It’s early May, and a farm pond that floods about 3 acres shimmers in the late afternoon sunlight. The pond lies close to a busy county road, but thanks to the gentle roll of the landscape, it is beyond the sight of passing motorists. It is also rumored to harbor some “monster-sized” bluegill.
I am here at the invitation of the landowner, whom I only recently met. She doesn’t fish, but apparently isn’t opposed to people who do, if they ask first and mind their manners. When I inquired about the fishing, I was greeted by an uncomfortably long pause before being presented with agreeable terms: “Close the gate. And don’t leave any trash.”
The pond forms behind a rock-faced dam and pools into a fat V shape before bending into a sharp dogleg. The upper end of the dogleg shows some grass and can be thoroughly fished from the bank. By summer’s end, this tip of the pond will likely be a mud flat, but today, it’s a couple of feet deep and clear.
I’m carrying a TFO 8-foot 2-weight fly rod and a handful of small popping bugs in various colors. But an ultralight spinning rod tipped with almost any small jig—or better yet, a No. 10 long-shanked hook baited with a cricket—would be an equally effective tool. Bluegill aren’t picky.
For no specific reason, I pick a brown-and-black colored popping bug. The balsa wood plug is about a half-inch long and the diameter of a pencil with two white rubber legs near the head and a chartreuse tail curling around the small hook. I’ve tied dozens of these generic-looking plugs, but bought this one off a sale rack ($.89 each or four for $3) at an Arkansas fly shop last year.
My casting is herky-jerky and hurried, and the fly hits the water with enough of a “plop” to spook a trout or enrage a largemouth bass. I twitch the rod and the bug scoots across the surface, producing the erratic gurgle that means nothing to the fish but everything to the fishermen. Another twitch and the bug vanishes in a splashy swirl. The rod tip is pulsing, the line ripping through the water like a ricocheting pinball. Bluegill are ferocious fighters. If they grew to 10 pounds, it would require saltwater gear to land them. This one is about 9 inches, slightly above average but hardly “monster sized.”
I unhook the fish and toss it back into the pond. Bluegill produce firm, white meat fillets that are slightly sweet and terrific when lightly battered and flash fried. But I neglected to ask the landowner about keeping a few fish for the skillet, so until given permission to do so, I’m self-limited to catch and release. I make another cast and this time, the splashy swirl and rod tip surge are immediate.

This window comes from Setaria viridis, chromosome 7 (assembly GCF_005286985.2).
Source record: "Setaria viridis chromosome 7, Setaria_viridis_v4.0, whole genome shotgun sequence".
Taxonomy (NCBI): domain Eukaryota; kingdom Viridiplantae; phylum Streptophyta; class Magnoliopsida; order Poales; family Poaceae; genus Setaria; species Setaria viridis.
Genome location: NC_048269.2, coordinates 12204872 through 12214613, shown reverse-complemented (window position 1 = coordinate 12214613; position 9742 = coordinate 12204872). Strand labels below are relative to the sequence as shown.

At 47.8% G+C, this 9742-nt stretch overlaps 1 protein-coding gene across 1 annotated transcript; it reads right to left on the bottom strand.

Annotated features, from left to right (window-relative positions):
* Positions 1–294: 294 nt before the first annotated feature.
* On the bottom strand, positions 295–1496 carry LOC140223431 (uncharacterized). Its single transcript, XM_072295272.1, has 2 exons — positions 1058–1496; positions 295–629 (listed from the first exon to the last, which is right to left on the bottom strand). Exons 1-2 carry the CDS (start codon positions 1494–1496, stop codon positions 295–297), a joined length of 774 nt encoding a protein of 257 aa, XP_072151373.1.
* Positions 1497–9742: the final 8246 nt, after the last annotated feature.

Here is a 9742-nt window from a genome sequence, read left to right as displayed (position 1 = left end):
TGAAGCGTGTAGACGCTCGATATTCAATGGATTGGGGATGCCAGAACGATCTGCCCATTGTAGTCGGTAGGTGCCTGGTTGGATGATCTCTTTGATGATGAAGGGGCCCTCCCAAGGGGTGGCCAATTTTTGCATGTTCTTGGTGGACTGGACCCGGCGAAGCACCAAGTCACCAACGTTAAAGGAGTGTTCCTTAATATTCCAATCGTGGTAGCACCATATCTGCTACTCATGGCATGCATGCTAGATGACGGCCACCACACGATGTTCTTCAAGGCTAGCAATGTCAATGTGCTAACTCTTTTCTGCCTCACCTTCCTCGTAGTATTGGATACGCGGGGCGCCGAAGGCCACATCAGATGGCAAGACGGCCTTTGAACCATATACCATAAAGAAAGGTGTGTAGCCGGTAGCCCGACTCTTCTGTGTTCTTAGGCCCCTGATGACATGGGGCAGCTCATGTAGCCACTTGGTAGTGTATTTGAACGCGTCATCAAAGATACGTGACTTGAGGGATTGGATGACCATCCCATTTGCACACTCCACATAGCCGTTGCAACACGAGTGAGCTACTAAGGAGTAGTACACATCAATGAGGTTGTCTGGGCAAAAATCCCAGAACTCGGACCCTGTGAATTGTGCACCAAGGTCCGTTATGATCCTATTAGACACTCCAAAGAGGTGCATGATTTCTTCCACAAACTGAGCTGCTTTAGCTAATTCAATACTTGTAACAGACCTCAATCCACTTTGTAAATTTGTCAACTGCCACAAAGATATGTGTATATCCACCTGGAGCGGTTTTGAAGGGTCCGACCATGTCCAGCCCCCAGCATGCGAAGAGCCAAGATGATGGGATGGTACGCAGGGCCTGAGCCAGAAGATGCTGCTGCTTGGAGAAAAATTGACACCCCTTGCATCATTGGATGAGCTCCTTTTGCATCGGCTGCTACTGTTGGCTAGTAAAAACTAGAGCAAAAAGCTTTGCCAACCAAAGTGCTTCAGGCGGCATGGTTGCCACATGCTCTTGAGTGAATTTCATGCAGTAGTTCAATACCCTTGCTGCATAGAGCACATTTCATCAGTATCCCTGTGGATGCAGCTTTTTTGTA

Bluegill are a members of the panfish family, a group that includes fellow Kentucky aquatic natives rock bass, green sunfish, warmouth, longear sunfish, redear sunfish, smallmouth bass, spotted bass, largemouth bass, white crappie and black crappie.
Bluegill might arguably be the most widely distributed fish in North America, and the most easily caught. They are found nearly everywhere freshwater flows, from small ponds and creeks to sprawling reservoirs like Kentucky Lake and Lake Cumberland.
Bluegill can be caught year-round, but May is prime time because that is when the feisty, hard-fighting panfish begin their spawn. Spawning activity can and does continue throughout the summer, but conventional wisdom—blended with a dash of folklore—claims the best bluegill action revolves around the May full moon (May 3 this year). The May moon does usually coincide with the peak of the bluegill spawn, but the full moon doesn’t trigger it. Water temperature does that. Seventy degrees seems to be the magic number.
Bluegill typically spawn in water 1 to 3 feet deep, preferably over a gravel or hard sandy bottom. Beds are about plate-size, and after the females drop their eggs, the males guard the nests. Bluegill are nearly always aggressive but no more so than when nesting.
Bluegill are not considered a sport fish by Kentucky game officials and, therefore, not governed by statewide creel or size limits, although special regulations apply to some waters. However, prudence is called for when fishing a spawning bed. Even bluegill can be overfished.
I’ve lost count of the number of fish caught—four dozen, maybe, all bluegill save for one stubby largemouth bass. Near the dam, the water is deeper than in the dogleg, and a sinking fly would likely garner more strikes than the surface popper. Then a roll cast near the dam results in another swirly splash, ferocious zigzag slice of line through water, and a rod tip surging fight that ends with another 9-incher, nearly identical to the fish that took the first cast. And enough.